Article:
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GST regime may mitigate the tax cost
January, 25th 2008

In last few years the price of commercial real estate has increased manifold, primarily due to rapid economic growth and increase in commercial activity leading to high demand for commercial office space. Levy of service tax on renting of commercial property with effect from June 1, 2007 has further aggravated the situation.

The service tax has been levied on all forms of leasing and licensing of immovable property for furtherance of business and commerce, including factories, office buildings, warehouses, etc.

This levy has been challenged by the trade/industry circles on various grounds. The most important issue that has been raised is about the authority of the Union government to levy tax on rentals. This is because service tax is a Union subject, whereas tax on land and building is a State domain. It is further being argued by many that renting of immovable property does not involve any element of service.

Recently, in a writ petition filed before the Madras High Court, an interim injunction was granted by the court restraining the government from collecting service tax on rent of commercial space. Though the injunction would apply only to the petitioner, the final decision in this regard is awaited with anticipation.

While the levy itself is a subject of contention, the applicability of service tax on lease agreements signed prior to date of introduction of this levy is also not free from doubt. It can be argued that in the case of renting, the taxable event would be the date when the service provider parts with the property in favour of the tenant. Accordingly, it can be argued that such existing lease transactions should not attract service tax.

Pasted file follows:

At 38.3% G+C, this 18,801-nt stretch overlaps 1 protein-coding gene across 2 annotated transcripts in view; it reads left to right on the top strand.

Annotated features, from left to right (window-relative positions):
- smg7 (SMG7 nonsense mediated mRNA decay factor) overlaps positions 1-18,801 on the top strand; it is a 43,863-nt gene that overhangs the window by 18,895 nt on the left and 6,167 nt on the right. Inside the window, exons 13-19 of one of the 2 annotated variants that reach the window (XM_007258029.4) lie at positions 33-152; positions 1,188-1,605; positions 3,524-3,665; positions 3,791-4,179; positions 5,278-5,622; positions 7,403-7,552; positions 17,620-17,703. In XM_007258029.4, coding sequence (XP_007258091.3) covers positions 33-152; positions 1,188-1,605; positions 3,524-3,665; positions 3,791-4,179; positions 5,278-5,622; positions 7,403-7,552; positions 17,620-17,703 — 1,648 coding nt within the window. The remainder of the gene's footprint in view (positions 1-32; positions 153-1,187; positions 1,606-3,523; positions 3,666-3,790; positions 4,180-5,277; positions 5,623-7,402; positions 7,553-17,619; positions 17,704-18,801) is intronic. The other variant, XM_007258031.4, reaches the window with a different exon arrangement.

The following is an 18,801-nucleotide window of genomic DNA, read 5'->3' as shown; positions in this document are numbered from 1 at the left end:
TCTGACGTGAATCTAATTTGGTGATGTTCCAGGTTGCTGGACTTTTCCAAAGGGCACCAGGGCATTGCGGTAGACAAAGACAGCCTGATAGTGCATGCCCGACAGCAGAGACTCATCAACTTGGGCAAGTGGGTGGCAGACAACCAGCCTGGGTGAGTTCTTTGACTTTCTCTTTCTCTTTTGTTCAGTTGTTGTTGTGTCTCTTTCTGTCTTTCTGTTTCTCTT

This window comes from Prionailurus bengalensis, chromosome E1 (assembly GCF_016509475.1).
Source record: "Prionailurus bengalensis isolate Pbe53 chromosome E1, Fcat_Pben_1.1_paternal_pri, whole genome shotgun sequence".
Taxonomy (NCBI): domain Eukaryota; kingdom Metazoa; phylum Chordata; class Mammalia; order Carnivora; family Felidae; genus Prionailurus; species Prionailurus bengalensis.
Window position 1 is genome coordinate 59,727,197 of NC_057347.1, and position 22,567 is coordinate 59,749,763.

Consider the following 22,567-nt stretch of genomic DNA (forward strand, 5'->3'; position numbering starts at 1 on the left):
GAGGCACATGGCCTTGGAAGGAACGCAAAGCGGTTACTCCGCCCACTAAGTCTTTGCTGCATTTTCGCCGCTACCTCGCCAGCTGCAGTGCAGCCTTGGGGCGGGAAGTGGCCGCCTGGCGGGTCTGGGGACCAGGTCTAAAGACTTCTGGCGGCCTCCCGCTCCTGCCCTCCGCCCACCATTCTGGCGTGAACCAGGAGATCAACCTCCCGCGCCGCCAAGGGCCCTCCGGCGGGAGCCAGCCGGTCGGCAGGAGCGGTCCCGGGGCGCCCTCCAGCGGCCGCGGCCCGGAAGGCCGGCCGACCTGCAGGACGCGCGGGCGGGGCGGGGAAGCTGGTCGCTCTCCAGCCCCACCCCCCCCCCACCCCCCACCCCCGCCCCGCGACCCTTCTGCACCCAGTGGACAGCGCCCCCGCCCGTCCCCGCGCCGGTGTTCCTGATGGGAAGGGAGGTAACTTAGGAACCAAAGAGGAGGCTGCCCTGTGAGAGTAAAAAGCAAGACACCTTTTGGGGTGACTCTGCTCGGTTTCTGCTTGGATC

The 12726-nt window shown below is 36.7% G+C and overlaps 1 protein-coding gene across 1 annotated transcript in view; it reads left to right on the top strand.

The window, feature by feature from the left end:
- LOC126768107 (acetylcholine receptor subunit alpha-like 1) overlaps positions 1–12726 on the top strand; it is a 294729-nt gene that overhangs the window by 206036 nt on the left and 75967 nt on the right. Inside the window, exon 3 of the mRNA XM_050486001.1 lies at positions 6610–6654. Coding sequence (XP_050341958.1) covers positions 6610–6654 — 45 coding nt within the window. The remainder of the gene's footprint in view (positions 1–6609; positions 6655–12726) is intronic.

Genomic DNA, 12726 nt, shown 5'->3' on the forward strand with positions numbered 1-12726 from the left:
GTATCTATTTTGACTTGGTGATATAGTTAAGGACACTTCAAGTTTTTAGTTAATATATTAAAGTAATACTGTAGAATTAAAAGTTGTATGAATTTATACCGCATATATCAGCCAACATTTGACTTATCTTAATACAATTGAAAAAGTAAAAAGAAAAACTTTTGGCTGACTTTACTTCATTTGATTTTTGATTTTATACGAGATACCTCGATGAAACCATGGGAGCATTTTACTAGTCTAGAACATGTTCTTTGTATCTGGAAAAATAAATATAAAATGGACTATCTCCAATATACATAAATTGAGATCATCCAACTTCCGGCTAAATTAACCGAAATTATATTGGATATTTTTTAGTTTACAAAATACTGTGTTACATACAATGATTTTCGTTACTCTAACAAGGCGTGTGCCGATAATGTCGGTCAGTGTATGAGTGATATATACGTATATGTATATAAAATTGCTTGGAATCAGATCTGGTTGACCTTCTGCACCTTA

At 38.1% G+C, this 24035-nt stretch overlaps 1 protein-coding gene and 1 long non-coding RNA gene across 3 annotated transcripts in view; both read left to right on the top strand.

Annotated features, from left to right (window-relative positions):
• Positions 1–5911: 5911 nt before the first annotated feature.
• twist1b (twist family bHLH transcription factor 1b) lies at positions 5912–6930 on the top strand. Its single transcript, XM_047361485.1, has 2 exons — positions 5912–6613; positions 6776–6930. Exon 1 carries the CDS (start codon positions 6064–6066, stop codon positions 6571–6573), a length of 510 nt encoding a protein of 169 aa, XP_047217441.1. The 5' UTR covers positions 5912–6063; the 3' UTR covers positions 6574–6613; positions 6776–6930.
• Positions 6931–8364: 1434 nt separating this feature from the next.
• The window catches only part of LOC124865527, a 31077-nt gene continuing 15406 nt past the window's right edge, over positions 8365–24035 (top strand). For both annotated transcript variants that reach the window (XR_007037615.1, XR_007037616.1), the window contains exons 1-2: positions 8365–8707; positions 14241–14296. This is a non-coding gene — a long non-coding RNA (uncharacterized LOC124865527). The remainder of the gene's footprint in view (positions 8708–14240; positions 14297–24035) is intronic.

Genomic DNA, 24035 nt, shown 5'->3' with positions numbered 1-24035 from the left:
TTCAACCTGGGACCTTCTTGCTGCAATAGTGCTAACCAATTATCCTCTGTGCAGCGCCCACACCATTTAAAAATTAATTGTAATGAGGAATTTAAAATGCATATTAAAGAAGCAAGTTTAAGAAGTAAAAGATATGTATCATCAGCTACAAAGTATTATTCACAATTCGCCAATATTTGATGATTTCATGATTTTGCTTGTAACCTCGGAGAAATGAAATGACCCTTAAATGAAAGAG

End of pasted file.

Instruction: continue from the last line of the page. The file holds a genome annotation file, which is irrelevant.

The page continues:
This view also draws support from a CBEC circular issued in relation to Banking and other Financial Services. It was clarified that lease or hire purchase agreements entered prior to the date of introduction of the levy would not be charged to tax, so long as the property/ goods have also been received by the lessee before the introduction of the levy. Further, in a recent tribunal judgment in relation to applicability of service tax on hire-purchase agreements, it has been held that the higher rate of service tax would not be applicable for the contracts executed prior to hike in the rate of tax.

However, the revenue authorities are likely to take a view that renting is a continuous service and, therefore,

rentals received after the date of introduction of this levy would be subject to service tax. This could result in litigation between the taxpayers and the revenue authorities. Since it is not uncommon to have long-term lease contracts, an appropriate clarification on the issue would help the taxpayers.

While the impact of this levy is being felt by various sections of trade and industry, the levy is having significant impact on retail sector. Its so because retailers are not able to claim any credit of the service tax paid on rentals in the absence of any service tax or excise duty liability on their output.

Given these controversies and issues, it is interesting to wait and watch the outcome of the decision of the Madras High Court on this issue. If the court rules in favour of taxpayers, it will be received with a sigh of relief. However, if that is not the case, taxpayers will have no choice but to look forward to the Goods and Services Tax (GST) regime, which would probably allow seamless flow of tax credits between goods and services and mitigate the tax cost.

Siddharth Mehta, Manish Mishra
The writers are with KPMG India

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